February 3rd, 2004


Bill strikes at big firms sans benefits


Her proposal, House Bill 2785, would make employers with 50 or more full-time employees pay a fee, equal to the cost of covering someone under Basic Health, if they don't provide health care to workers.

It's too bad this won't have much of a chance at passing in the legislature, as I think it's a damned fine idea. I have a problem with the recent efforts at many levels to stop taxing corporations, especially at the local and state levels. I very much dislike the sweetheart deal we gave Boeing to locate its 7E7 production in Everett. The argument for these deals is that businesses will locate jobs in Washington, and then we can get the tax money to cover the services for employees from the employees themselves. The problem with this is that there is no guarantee these companies create the jobs, and we (the rest of the taxpayers) are stuck with the bill for the services.

Sure, it would amount to taxing at the corporate level and also at the individual level (when the corporations profits are distributed to shareholders). However, the bulk of the taxes at the individual level are avoided simply because shareholders by and large live out of state. And filter their share of profits through tax shelters so they don't have ot pay taxes on this money even at the federal level.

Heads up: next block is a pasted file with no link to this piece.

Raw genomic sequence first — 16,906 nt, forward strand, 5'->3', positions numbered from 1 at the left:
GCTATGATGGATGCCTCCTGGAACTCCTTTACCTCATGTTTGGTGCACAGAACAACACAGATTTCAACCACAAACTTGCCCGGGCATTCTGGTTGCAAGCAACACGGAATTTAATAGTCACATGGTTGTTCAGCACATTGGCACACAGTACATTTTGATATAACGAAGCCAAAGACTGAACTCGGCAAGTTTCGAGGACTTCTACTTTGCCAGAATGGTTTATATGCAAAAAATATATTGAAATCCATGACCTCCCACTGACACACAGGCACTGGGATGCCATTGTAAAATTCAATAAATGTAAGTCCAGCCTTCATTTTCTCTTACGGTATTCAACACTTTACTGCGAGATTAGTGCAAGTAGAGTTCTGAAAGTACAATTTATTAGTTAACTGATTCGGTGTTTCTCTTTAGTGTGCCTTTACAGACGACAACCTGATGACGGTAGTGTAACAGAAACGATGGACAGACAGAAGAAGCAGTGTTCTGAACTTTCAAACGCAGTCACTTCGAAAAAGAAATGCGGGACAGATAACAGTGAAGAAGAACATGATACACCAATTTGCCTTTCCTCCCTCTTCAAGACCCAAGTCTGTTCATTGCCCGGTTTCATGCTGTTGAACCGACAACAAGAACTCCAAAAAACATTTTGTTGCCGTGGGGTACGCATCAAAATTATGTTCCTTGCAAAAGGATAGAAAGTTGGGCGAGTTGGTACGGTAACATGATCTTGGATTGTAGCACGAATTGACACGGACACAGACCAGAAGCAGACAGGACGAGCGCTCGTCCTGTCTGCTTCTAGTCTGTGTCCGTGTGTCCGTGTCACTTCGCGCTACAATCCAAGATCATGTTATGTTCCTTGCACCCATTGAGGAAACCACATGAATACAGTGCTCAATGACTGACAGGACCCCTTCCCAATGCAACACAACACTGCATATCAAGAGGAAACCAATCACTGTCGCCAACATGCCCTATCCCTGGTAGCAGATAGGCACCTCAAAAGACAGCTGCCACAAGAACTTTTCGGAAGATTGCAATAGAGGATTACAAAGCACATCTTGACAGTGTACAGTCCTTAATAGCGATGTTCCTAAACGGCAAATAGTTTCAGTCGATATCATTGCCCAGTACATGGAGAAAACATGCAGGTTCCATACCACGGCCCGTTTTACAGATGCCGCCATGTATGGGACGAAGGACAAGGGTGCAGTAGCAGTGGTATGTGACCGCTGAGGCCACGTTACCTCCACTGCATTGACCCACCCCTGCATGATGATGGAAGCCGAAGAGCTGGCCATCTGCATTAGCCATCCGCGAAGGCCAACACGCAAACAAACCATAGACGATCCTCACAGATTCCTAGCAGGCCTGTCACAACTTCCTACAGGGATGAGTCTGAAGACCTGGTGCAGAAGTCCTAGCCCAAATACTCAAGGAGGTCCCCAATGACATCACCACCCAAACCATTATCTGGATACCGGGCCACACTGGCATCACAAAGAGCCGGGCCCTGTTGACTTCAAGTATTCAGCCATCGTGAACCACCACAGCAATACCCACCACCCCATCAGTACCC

Meanwhile, they've attracted people to come into our communities in the hopes of jobs which may not be there, and we pay for services for them that we don't have the tax base to support. Taxing the corporation even at a small level shifts the burden back in state. Also, the administrative burden then does not fall onto individuals to complete all the steps necessary. That's an inherently more expensive option. Having fewer well trained people manage the paperwork is much cheaper. The thing about this bill is that it focuses entirely on larger businesses. There is no burden on small business with this bill.